Preparing that much-needed cup of coffee at home has come a long way. Today, along with buying regular coffee beans and using them with a traditional drip coffee maker, we can also purchase single-serve coffee pods using various coffee pod machines, such as Keurig and Nespresso. But, which one is better: Coffee beans or coffee pods?
If convenience is of utmost importance to you, then Coffee Pods are worth the extra cost over coffee beans. However, coffee pods may be lacking in other areas.
To determine which coffee method is most suited for you, we’ve compiled a list of the pros and cons of using both coffee beans and coffee pods. Everyone will have different preferences, so continue reading to help you decide which is best for you.
Coffee Beans? What do you Mean?
So we are clear what we’re comparing. By coffee beans, I mean the kind of bag of beans you might buy online from an independent coffee roaster or even off the shelf in the supermarket. These tend to come in around 250g bags and can cost as little as $5.00 in the supermarket and about $40 for really great single-origin coffee from a specialty roaster.
Usually, you can buy the same product with the coffee beans ground inside, but today we’ll be comparing a bag of whole beans to coffee pods.
What is a Coffee Capsules or Pods?
A pod is a little single-serve capsule filled with ground coffee that can be put in a small coffee machine and brewed in a way that is most like an espresso machine. If you want to use coffee pods, you must also buy a device that can brew them and make sure the two things are compatible.
Keurig and Nespresso are the most popular brands of both pods and machines.
5 Benefits of Coffee Pods
- Availability. You could grab a box of coffee pods while in your local supermarket shop. If you want to see the full range of Nespresso pods, you can visit a Nespresso shop in most large cities, or you can easily buy them off the internet. The content of options is quite staggering.
- Ease of use. Pop the pod in the machine, press a button, and you’re done.
- No weighing and measuring. If you’re going to make a great coffee from coffee beans, you will need to weigh them and the water you’re using to get the correct ratio. With a pod, everything is pre-portioned for you.
- No cleaning up. After making your coffee with the pod machine, there is just the pod to dispose of. No washing up required.
- You can now get specialty coffee pods from roasters like ‘Grind,’ ‘Origin,’ and ‘Colonna,’ so there are options for pretty delicious coffee.
- Longer shelf-life. Pods are going to have a longer shelf life compared to coffee beans. This is because the coffee is sealed airtight inside the capsule to protect it from light, moisture and oxygen.
5 Benefits of Coffee Beans
- Freshness and Taste. If you buy specialty coffee beans, there will be a roast date on the bag, and you can see how fresh they are. You are also able to use a coffee grinder to preserve their taste.
- Information about the origin. As we know, information about the coffee you are buying such as, where it was grown, by who, what processing method was used, etc., all show coffee is both well-sourced and more likely to taste great. This information is always available on good coffee roasters’ bags of beans, but very little information tends to be available on the coffee in pods.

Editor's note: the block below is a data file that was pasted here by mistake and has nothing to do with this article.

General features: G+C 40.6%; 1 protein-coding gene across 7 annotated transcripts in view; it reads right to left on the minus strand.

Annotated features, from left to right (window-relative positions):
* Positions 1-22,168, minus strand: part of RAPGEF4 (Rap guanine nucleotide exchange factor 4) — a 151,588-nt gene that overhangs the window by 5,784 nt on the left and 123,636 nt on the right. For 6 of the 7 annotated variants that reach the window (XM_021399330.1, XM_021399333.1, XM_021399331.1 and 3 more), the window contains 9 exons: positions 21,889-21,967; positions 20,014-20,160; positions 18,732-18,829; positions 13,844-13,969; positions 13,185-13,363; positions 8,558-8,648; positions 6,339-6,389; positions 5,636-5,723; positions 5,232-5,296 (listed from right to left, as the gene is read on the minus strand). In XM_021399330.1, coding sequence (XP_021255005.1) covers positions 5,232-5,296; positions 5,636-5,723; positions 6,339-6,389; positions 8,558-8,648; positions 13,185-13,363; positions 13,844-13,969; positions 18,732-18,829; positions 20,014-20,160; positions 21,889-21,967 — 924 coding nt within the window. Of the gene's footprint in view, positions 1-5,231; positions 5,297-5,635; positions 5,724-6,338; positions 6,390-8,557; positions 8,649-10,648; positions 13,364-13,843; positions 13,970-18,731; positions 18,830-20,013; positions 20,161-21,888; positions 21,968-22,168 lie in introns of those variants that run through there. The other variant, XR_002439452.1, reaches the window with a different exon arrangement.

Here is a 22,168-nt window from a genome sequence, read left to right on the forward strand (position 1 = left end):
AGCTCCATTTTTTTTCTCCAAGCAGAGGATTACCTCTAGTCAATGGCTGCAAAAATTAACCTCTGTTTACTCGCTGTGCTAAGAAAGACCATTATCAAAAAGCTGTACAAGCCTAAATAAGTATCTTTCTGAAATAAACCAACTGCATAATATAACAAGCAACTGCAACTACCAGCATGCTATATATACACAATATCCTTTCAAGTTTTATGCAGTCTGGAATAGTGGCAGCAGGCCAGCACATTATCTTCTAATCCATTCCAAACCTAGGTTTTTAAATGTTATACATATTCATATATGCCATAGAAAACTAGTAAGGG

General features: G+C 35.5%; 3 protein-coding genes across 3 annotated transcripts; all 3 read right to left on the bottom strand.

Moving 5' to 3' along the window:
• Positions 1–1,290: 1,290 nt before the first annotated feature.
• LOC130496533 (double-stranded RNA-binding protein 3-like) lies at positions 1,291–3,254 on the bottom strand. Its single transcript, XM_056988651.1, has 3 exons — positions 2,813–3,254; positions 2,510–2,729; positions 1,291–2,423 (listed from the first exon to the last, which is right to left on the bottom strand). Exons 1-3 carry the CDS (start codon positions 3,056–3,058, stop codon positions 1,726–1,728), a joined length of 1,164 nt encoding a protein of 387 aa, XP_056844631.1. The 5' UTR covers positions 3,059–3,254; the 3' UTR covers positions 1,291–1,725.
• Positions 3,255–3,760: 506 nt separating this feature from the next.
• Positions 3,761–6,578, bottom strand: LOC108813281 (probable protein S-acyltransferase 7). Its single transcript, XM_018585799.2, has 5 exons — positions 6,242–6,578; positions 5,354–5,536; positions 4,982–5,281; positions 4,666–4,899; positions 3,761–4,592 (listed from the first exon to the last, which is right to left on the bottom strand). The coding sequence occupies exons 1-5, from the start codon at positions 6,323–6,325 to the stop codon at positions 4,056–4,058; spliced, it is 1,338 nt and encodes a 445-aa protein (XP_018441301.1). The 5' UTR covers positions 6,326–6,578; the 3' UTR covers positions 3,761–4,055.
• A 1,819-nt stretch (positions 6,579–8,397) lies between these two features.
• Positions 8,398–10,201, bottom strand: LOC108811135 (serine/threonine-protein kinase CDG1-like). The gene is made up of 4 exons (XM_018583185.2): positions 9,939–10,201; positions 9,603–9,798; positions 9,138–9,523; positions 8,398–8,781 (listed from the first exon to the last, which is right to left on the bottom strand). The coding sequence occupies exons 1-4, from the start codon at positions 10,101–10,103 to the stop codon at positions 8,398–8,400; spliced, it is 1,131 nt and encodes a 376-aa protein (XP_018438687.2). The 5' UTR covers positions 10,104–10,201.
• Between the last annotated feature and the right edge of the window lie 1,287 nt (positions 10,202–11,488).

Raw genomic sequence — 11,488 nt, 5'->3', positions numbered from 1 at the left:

- More coffee for your money. If you look at how much coffee is in a pod, it’s less than half of the quantity you might typically use for a cup of coffee. With pods, you’re paying for packaging and proportioning; rather than with bags of beans, you’re paying for a weight of coffee. Read “How many cups of coffee can you get from a 1-pound bag of coffee?”
- You’re in control of your grind size, how much water you choose, and the amount of coffee you want to brew in one go. With pods, you can brew one or two or even three pods, but you’re just brewing the same thing over and over again; there aren’t many variables you can change to get the perfect drink.
- You can see them! They’re not hidden away in a vacuum-packed pod. You can see how dark they’re roasted, and you can watch them as you brew your coffee so you have an indication of how well it’s going to be brewed, and you can see if there are any problems.
Cons of Coffee Pods
They’re pretty terrible for the environment. Your easy pre-portioned coffee typically come in a non-recyclable plastic pod with a foil lid, and then they will be packed in some outer packaging.
It’s a lot of packaging for a cup of coffee. Some pods are now recyclable, but sadly, the number of people who recycle them is minimal because it’s difficult to do it properly.
Pods tend to be more expensive per cup than using coffee beans. You can purchase a larger pack to get a bulk discount, but they are still going to run higher.
Cons of Coffee Beans
Time. You must make time for great coffee from coffee beans. If you don’t have at least five minutes to dedicate to grinding the beans and brewing your coffee on a morning, then you’re not going to get a great outcome.
Some people love the ritual of making coffee in the morning, but others would just instead that extra five minutes in bed!
Our Favorite Single-Serve Coffee Maker
I’ve owned a handful of single-serve coffee makers since they came out. I would have to say that the Nespresso by Breville is by far my favorite. I love how you can make a single cup of coffee or espresso with such ease and the coffee tastes fantastic every time.
Pods are for you if speed and ease of making your coffee are the priority. You will not get as high of quality coffee from a pod as you could from some beans, but you get a decent coffee, more time in bed, and no clean-up.
Coffee Beans are for you if you are aiming to make a great cup of coffee that fit your personal preferences. Quality is your main concern, and you’re happy to lose a few minutes on a morning grinding, weighing, and brewing those top-notch beans.